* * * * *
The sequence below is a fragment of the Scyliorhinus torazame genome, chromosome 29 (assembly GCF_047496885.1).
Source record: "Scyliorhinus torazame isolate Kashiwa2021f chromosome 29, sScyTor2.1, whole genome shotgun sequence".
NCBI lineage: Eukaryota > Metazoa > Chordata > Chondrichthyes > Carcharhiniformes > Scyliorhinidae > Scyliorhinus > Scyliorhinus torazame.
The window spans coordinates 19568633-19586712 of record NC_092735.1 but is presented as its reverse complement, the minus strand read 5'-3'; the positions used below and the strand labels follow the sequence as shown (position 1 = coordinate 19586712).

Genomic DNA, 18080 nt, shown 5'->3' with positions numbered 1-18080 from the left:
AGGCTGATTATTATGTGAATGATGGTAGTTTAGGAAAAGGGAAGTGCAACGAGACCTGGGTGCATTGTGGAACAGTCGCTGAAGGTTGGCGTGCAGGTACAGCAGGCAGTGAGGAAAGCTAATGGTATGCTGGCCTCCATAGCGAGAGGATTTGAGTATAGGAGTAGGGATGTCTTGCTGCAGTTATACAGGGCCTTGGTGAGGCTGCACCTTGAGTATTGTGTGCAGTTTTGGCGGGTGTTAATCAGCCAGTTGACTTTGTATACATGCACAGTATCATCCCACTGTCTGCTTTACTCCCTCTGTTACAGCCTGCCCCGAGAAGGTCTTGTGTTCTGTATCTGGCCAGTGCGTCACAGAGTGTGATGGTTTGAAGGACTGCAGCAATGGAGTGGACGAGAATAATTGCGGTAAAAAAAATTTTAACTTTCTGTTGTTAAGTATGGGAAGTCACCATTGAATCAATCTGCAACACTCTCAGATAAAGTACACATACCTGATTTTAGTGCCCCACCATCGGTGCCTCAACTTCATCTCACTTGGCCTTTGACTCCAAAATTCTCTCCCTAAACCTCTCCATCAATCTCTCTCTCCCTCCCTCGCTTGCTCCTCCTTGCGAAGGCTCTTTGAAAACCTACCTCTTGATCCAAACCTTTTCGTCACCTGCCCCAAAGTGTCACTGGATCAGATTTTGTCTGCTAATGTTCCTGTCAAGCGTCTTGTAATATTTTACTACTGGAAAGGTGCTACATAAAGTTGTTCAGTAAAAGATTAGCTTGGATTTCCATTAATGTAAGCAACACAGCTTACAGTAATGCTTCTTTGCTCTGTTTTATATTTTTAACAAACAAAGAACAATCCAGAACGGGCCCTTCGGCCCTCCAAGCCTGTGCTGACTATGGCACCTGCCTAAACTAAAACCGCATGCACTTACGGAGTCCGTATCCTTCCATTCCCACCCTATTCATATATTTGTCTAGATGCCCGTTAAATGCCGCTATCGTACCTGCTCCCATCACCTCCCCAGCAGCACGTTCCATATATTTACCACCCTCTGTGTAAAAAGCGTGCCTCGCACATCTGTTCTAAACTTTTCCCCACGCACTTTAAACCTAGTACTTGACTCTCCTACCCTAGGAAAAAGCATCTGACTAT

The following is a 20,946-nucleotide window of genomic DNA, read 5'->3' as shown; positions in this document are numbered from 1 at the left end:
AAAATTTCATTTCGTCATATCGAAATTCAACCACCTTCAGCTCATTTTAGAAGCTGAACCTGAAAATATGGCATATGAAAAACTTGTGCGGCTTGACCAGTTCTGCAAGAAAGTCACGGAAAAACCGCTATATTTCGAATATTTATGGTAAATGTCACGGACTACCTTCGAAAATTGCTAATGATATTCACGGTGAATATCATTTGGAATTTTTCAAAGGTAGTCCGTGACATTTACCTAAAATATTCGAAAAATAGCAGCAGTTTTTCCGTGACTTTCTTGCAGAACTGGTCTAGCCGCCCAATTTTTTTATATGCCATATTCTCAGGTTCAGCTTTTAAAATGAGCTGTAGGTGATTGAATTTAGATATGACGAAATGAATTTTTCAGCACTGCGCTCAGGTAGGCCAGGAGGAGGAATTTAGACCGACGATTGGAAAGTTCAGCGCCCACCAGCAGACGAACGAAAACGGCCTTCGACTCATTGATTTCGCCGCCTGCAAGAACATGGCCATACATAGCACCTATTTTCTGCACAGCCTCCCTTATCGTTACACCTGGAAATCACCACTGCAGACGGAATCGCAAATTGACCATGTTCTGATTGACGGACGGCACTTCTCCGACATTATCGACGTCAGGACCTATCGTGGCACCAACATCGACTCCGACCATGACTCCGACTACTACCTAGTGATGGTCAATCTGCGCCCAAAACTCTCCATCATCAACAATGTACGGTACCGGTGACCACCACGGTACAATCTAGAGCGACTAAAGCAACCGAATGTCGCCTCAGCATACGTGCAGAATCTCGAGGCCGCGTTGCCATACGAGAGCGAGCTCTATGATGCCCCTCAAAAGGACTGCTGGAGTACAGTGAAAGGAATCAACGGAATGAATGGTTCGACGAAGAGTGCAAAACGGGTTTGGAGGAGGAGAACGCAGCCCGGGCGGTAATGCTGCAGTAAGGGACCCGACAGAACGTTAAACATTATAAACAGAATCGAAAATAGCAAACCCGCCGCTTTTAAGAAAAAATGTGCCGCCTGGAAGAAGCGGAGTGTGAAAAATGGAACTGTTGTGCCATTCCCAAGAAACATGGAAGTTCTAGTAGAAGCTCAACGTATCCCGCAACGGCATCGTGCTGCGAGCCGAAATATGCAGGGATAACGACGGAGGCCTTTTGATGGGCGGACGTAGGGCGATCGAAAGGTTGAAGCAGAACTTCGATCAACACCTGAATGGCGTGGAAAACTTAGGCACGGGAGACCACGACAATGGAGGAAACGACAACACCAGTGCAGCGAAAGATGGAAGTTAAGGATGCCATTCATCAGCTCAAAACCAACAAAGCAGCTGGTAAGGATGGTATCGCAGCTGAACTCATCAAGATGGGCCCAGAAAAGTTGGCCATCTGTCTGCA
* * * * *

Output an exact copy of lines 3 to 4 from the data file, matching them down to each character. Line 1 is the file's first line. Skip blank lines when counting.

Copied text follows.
NCBI lineage: Eukaryota > Metazoa > Chordata > Chondrichthyes > Carcharhiniformes > Scyliorhinidae > Scyliorhinus > Scyliorhinus torazame.
The window spans coordinates 19568633-19586712 of record NC_092735.1 but is presented as its reverse complement, the minus strand read 5'-3'; the positions used below and the strand labels follow the sequence as shown (position 1 = coordinate 19586712).